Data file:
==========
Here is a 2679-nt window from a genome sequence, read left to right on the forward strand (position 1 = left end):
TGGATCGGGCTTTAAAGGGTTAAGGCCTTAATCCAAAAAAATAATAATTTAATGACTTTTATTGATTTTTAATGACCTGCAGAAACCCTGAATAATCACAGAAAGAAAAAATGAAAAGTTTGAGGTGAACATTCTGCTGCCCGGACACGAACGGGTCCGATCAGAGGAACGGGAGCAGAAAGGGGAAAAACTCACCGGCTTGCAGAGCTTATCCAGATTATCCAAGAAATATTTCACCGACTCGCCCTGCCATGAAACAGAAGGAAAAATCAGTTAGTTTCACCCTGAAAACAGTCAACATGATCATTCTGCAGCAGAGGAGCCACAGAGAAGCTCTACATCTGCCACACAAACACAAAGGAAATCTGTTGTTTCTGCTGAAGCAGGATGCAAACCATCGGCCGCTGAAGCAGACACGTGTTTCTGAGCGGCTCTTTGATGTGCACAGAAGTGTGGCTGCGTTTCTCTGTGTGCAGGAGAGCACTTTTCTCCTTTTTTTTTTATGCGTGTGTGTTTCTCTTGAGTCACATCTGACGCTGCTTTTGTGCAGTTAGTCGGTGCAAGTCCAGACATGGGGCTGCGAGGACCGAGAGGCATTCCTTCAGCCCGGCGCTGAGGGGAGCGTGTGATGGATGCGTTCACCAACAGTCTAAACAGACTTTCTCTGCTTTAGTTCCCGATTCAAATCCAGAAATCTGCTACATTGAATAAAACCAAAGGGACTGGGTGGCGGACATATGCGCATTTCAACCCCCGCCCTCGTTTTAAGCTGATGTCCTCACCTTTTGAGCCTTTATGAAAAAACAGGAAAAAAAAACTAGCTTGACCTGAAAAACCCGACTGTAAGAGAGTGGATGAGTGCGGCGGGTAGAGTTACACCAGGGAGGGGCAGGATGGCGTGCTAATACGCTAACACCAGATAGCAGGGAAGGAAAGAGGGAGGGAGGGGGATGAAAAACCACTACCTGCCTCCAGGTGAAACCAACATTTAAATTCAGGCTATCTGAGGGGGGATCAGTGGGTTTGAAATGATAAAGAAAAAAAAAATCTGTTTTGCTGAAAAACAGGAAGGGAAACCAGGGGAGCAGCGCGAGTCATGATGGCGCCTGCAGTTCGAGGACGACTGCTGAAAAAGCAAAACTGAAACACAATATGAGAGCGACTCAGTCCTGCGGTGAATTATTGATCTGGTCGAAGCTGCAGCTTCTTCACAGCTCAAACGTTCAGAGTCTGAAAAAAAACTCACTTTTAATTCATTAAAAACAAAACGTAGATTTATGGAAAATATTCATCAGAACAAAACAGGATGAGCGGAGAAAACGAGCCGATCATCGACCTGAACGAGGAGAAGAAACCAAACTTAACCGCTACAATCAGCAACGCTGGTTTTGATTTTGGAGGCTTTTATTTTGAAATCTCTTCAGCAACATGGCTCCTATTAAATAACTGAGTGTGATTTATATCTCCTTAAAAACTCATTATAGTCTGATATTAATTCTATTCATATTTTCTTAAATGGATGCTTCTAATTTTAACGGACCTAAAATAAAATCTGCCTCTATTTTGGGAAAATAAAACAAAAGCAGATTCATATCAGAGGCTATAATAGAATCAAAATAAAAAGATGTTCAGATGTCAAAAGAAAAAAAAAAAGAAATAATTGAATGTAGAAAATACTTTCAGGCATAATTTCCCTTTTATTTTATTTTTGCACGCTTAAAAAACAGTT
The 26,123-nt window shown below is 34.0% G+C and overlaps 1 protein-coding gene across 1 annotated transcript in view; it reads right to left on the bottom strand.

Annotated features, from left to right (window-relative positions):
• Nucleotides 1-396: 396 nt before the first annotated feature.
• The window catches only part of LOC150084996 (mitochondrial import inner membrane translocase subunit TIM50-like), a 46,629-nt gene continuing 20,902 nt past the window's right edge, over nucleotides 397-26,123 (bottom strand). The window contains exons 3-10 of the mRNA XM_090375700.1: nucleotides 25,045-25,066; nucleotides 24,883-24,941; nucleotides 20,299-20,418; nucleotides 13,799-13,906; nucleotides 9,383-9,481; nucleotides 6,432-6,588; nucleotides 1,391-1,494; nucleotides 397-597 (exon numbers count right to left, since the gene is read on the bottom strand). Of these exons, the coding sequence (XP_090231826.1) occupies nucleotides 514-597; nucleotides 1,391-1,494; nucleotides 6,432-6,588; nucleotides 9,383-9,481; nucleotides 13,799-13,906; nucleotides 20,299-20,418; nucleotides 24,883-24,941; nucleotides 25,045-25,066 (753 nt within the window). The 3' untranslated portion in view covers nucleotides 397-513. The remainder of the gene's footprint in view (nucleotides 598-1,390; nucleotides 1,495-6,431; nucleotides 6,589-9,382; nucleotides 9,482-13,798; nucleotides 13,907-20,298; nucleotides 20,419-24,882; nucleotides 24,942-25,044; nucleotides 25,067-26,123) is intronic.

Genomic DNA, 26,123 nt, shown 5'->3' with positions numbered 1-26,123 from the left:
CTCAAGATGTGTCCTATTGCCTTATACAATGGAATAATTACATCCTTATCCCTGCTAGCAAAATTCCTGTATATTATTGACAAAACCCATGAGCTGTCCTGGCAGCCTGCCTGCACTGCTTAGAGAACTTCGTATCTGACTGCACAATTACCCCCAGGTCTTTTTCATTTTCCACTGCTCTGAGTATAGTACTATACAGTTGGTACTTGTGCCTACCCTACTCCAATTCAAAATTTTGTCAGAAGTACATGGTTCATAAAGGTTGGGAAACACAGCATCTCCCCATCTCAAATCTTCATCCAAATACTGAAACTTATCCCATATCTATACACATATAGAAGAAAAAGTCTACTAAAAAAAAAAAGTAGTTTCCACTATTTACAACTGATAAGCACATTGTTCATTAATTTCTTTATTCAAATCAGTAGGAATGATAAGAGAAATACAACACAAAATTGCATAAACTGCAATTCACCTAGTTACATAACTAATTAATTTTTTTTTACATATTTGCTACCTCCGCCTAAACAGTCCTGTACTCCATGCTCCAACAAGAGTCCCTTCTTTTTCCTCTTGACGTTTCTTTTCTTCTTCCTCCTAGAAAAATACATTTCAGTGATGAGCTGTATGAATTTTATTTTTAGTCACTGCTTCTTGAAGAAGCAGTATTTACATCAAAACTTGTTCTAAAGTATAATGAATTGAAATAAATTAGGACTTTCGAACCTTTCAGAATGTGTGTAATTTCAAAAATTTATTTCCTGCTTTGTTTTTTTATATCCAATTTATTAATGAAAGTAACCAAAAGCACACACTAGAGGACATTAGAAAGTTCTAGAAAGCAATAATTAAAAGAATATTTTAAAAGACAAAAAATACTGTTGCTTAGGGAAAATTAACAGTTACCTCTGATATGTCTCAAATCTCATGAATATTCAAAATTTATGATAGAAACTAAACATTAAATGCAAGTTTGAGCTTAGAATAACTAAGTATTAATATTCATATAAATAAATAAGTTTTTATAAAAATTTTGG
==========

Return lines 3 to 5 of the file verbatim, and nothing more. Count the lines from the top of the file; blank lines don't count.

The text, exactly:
The 26,123-nt window shown below is 34.0% G+C and overlaps 1 protein-coding gene across 1 annotated transcript in view; it reads right to left on the bottom strand.

Annotated features, from left to right (window-relative positions):
• Nucleotides 1-396: 396 nt before the first annotated feature.